In this case, Anchor Bay, L'Anse Creuse and Fraser were assigned together. So in five groups, there was one player from each of the three schools.
"My golf coach sends out the flights well in advance to all the coaches so everyone knows who they are playing with," Bell said.
Here's how the scores came in at Twin Lakes, keeping in mind the top four scores are used, with the fifth being thrown out:
►Anchor Bay (334 average): 284 (4 under) — Golfer A 68, Golfer B 68, Golfer C 73, Golfer D 75, Golfer E 79.
►L'Anse Creuse (345 average): 296 — Golfer A 72, Golfer B, Golfer C 74, Golfer D 77, Golfer E 83.
►Fraser (364 average): 313 — Golfer A 73, Golfer B 77, Golfer C 79, Golfer D 84, Golfer E 97.
Lake Orion finished third at 308 and earned the last of three invitations to states. Rochester Adams was fourth at 310 and Bloomfield fifth at 312. Fraser was sixth and didn't qualify as a team, but its top golfer at regionals qualified as an individual.
Officials from Adams and Bloomfield did not respond to messages from The News seeking comment.
Now, here's how things played out at states, held Friday and Saturday at The Meadows on the campus of Grand Valley State in Allendale:
►Anchor Bay (284 regionals): 385-353—738 — Golfer A 93-83, Golfer C 91-90, Golfer E 96-89, Golfer B 105-91, Golfer D 114-111.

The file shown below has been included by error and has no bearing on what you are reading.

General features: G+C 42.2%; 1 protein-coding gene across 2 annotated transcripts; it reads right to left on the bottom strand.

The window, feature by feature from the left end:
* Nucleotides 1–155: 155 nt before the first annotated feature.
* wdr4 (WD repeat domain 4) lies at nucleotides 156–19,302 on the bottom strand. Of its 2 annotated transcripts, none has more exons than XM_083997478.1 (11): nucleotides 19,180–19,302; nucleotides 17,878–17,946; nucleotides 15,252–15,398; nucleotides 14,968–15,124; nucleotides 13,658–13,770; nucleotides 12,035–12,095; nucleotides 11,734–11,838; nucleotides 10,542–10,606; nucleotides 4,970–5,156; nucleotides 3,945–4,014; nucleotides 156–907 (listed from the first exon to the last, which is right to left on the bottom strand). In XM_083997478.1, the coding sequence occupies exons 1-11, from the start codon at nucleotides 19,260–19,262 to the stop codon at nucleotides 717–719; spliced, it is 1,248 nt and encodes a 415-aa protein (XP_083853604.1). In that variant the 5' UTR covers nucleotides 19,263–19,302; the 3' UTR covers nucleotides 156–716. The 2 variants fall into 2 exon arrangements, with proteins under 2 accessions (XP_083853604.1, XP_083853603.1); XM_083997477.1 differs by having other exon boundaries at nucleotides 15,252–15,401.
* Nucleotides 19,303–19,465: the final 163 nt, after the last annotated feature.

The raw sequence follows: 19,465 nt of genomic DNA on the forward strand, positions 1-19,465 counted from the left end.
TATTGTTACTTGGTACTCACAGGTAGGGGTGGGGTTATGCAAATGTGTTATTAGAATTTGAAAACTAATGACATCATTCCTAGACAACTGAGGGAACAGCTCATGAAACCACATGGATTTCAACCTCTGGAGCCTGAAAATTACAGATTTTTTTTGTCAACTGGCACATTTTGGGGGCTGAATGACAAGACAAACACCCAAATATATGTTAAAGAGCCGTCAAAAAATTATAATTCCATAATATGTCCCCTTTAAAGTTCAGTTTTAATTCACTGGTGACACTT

►L'Anse Creuse (296 regionals): 401-376—777 — Golfer A 99-90, Golfer B 97-95, Golfer D 103-92, Golfer C 102-99, Golfer E 99-99.
Anchor Bay finished 140 strokes out of first place, L'Anse Creuse 179 strokes.
To put their state-finals scores — 738 and 777 — in perspective here are the last-place scores from the past 10 Division 1 state finals: 708, 669, 660, 635, 658, 665, 669, 623, 680 and 682. The four rounds shot, collectively, by Anchor Bay and L'Anse Creuse qualify as four of the five worst single-day Division I finals rounds in state history.
Lake Orion, by the way, which took third at regionals with the 308, finished eighth at states, with rounds of 317 and 326.
The Fraser player who qualified as an an individual with a 73 at regionals shot 90-93 at states, and finished third-to-last.
'We'll be talking about this'
Improprieties in prep golf can be common in regular-season matches, when less is on the line, than in the postseason, where oversight typically has been more available.
Again, that changed quite drastically in 2010, especially at regionals, where observers were scrapped as coaches wanted more freedom to roam the golf course to check so they could check in on all their players.
The MHSAA plans lengthy discussions at its December golf meeting on potential changes that should be and can be instituted.
This past fall for girls golf, for the first time, a rules official was assigned to each regional to work with the host athletic director and coaches. That will be considered for the boys season moving forward. Other plans will be discussed and debated, too.
"We'll be talking about this, as you can imagine, in-depth," said Inglis, of the MHSAA. "That agenda gets set by the MHSAA, with input from members, the board ...
"Scoring integrity isn't a new issue. But obviously, anytime a situation like this occurs, it forces us to look at our rules and what we have in place.
"There's not anybody surrounding high-school golf that doesn't look at this and want to dig into this and see what we can do and what we should do."